The retail industry is currently experiencing a technology revolution, evidenced mostly through improved online offerings and increased use of mobile marketing platforms. It is vital that retailers strive to ensure that this revolution is felt right across the business, from the web to the warehouse floor, if they really want to fully future-proof their company.
As the internet has grown and become a part of everyday life, increasingly more retailers are finding better ways to sell through it, which is evident from recent reports from the BRC which shows a rise in online shopping of over 19%. Stores also now offer front of house tablets allowing customers to search through stock for items themselves, and offer next day delivery of goods purchased online, through logistics companies such as ByBox.
Mobile commerce has rocketed in the last few years. Big high street brands and even smaller retailers are embracing mobile as they realise how vital the platform is to engage with their customers. Brands such as ASOS, an innovator in its own right, are investing time, money and forward thinking teams to develop apps allowing users to scan with their mobiles when shopping, turning what was once a magazine into a highly successful m-commerce ‘store’.
But being a technologically savvy retailer entails much more than offering the chance to shop through clever and convenient outlets. By constantly striving for speed and agility, retailers are able to better service their customers. It is the clever retailer that will look at modernising its supply chain in tandem with its online and mobile offerings.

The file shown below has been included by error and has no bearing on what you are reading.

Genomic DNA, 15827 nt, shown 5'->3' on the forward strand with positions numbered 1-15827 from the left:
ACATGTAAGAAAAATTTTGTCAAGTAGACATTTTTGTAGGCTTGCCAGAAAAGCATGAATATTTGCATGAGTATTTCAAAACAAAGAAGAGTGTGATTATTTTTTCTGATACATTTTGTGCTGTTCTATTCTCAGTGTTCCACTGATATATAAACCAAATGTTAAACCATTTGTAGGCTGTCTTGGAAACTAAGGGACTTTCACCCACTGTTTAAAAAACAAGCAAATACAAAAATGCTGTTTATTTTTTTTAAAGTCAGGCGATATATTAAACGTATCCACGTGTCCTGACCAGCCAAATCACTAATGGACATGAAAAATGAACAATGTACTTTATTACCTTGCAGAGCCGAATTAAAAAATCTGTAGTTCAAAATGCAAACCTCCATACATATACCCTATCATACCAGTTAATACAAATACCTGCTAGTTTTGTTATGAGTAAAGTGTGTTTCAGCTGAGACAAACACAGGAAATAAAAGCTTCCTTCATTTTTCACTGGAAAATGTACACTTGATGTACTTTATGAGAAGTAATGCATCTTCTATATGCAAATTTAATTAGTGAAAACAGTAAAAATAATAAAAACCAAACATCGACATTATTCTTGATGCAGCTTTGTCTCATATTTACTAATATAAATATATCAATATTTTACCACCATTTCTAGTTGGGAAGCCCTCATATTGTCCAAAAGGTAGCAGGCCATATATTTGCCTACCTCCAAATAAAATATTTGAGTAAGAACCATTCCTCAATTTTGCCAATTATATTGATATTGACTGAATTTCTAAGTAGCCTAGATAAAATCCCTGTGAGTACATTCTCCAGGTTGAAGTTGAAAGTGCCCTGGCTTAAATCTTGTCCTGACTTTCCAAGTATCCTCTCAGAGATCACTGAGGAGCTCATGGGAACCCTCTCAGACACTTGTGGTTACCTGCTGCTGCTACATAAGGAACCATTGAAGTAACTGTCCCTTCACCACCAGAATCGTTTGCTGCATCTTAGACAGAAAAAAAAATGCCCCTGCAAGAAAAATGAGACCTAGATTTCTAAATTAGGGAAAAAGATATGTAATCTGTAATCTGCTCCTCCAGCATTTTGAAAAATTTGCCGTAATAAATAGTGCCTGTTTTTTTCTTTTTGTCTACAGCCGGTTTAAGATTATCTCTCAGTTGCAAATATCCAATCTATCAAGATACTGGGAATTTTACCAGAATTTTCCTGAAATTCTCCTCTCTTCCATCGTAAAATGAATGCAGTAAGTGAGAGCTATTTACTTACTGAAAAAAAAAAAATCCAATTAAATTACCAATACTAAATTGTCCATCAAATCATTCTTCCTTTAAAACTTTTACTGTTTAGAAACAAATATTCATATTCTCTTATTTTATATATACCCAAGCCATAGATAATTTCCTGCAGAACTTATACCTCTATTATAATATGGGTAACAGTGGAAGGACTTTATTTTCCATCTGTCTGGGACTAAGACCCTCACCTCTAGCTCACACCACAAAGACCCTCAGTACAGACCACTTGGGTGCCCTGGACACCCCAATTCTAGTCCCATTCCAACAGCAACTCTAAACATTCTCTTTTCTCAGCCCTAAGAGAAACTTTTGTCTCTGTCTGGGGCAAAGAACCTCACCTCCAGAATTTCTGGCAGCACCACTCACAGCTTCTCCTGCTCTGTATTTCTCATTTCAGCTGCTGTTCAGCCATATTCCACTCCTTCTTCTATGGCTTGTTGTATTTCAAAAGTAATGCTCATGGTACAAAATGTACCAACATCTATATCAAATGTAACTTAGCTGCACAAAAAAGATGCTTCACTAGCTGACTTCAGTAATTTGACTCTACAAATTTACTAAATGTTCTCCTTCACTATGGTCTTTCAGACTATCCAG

M&S, for example, has recently been looking to become more technologically focused, reflected in the implementation of a new web platform and plans for big data projects this year, allowing for more efficient predictions of product demand. However, it must also remember to make back room changes wholesale and embrace flexible delivery and logistics approaches, such as click and collect pick up points and in-store multichannel offerings, to warehouse logistics and supply chain solutions, to stream line end-to-end customer service.
Such transformations of a supply chain are a key part of being agile when transforming the customer experience. Incorporating technology into logistics will enable tracking of products at all times, and can further drive business efficiencies for clients. We responded to this client need by developing Thinventory, which allows customers to track deliveries at each stage- allowing them to pass this insight on to the end user. Communication is key to service with the modern consumer. It can show a retailer is progressing from traditional service standards into a modern, customer focused business, using technology which fits into the convenience-driven lives of the 21st century shopper.
Last year saw the wholesale uptake of mobile commerce, which data from IMRG shows now accounts for 23% of online shopping purchases. This year could be the year when brands are able to truly connect with consumers in a multitude of seamless services. But if brands are to provide products so rapidly, there must be an efficient supply chain that is capable of keeping up with this high frequency volume. It is essential that retailers, when updating their technology, consider all aspects of the industry and ensure their supply chain is just as advanced as their data research, online offerings and front of house outlets. Only then can they call themselves a technologically savvy retailer.